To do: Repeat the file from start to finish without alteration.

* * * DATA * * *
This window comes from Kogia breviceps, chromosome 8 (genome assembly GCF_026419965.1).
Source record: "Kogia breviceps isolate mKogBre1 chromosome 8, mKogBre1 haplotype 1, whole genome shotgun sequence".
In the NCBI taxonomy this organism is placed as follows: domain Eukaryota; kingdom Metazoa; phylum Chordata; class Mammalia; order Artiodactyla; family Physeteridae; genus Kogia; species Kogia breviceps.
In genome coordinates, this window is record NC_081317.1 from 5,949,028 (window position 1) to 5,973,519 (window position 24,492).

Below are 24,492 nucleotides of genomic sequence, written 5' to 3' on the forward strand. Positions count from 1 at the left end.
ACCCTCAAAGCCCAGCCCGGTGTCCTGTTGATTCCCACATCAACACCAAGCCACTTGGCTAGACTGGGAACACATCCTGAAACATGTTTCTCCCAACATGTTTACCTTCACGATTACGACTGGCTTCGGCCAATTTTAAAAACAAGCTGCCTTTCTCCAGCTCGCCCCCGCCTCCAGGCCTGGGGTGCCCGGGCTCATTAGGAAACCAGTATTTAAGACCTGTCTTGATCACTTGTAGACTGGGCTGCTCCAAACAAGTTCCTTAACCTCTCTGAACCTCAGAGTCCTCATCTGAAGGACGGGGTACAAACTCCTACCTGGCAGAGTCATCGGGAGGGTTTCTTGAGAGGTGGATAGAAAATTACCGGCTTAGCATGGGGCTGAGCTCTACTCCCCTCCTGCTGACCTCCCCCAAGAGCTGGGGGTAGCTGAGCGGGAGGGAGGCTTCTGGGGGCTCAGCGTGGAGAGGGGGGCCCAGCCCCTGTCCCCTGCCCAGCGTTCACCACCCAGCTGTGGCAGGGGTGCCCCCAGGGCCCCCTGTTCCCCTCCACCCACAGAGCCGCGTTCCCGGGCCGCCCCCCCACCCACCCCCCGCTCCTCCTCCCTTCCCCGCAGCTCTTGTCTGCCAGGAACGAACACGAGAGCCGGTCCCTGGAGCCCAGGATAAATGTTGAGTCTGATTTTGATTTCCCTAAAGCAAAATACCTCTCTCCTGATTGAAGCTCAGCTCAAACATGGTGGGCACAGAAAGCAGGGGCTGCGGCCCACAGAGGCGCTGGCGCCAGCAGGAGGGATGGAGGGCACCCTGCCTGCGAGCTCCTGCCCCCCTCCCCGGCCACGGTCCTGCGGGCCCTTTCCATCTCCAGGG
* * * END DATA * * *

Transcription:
This window comes from Kogia breviceps, chromosome 8 (genome assembly GCF_026419965.1).
Source record: "Kogia breviceps isolate mKogBre1 chromosome 8, mKogBre1 haplotype 1, whole genome shotgun sequence".
In the NCBI taxonomy this organism is placed as follows: domain Eukaryota; kingdom Metazoa; phylum Chordata; class Mammalia; order Artiodactyla; family Physeteridae; genus Kogia; species Kogia breviceps.
In genome coordinates, this window is record NC_081317.1 from 5,949,028 (window position 1) to 5,973,519 (window position 24,492).

Below are 24,492 nucleotides of genomic sequence, written 5' to 3' on the forward strand. Positions count from 1 at the left end.
ACCCTCAAAGCCCAGCCCGGTGTCCTGTTGATTCCCACATCAACACCAAGCCACTTGGCTAGACTGGGAACACATCCTGAAACATGTTTCTCCCAACATGTTTACCTTCACGATTACGACTGGCTTCGGCCAATTTTAAAAACAAGCTGCCTTTCTCCAGCTCGCCCCCGCCTCCAGGCCTGGGGTGCCCGGGCTCATTAGGAAACCAGTATTTAAGACCTGTCTTGATCACTTGTAGACTGGGCTGCTCCAAACAAGTTCCTTAACCTCTCTGAACCTCAGAGTCCTCATCTGAAGGACGGGGTACAAACTCCTACCTGGCAGAGTCATCGGGAGGGTTTCTTGAGAGGTGGATAGAAAATTACCGGCTTAGCATGGGGCTGAGCTCTACTCCCCTCCTGCTGACCTCCCCCAAGAGCTGGGGGTAGCTGAGCGGGAGGGAGGCTTCTGGGGGCTCAGCGTGGAGAGGGGGGCCCAGCCCCTGTCCCCTGCCCAGCGTTCACCACCCAGCTGTGGCAGGGGTGCCCCCAGGGCCCCCTGTTCCCCTCCACCCACAGAGCCGCGTTCCCGGGCCGCCCCCCCACCCACCCCCCGCTCCTCCTCCCTTCCCCGCAGCTCTTGTCTGCCAGGAACGAACACGAGAGCCGGTCCCTGGAGCCCAGGATAAATGTTGAGTCTGATTTTGATTTCCCTAAAGCAAAATACCTCTCTCCTGATTGAAGCTCAGCTCAAACATGGTGGGCACAGAAAGCAGGGGCTGCGGCCCACAGAGGCGCTGGCGCCAGCAGGAGGGATGGAGGGCACCCTGCCTGCGAGCTCCTGCCCCCCTCCCCGGCCACGGTCCTGCGGGCCCTTTCCATCTCCAGGG